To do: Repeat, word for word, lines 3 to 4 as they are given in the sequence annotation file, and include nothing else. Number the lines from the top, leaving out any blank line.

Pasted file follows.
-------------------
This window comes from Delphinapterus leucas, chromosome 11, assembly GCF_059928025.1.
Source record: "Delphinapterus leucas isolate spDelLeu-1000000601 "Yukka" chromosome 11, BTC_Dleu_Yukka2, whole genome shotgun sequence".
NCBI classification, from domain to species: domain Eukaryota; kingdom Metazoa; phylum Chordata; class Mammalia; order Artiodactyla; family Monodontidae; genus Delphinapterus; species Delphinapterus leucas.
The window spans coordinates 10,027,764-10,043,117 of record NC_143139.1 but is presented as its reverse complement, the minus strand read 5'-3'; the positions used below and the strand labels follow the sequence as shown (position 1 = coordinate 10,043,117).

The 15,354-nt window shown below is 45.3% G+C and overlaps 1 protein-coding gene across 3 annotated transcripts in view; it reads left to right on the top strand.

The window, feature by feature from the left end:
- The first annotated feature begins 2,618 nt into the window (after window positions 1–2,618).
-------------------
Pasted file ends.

NCBI classification, from domain to species: domain Eukaryota; kingdom Metazoa; phylum Chordata; class Mammalia; order Artiodactyla; family Monodontidae; genus Delphinapterus; species Delphinapterus leucas.
The window spans coordinates 10,027,764-10,043,117 of record NC_143139.1 but is presented as its reverse complement, the minus strand read 5'-3'; the positions used below and the strand labels follow the sequence as shown (position 1 = coordinate 10,043,117).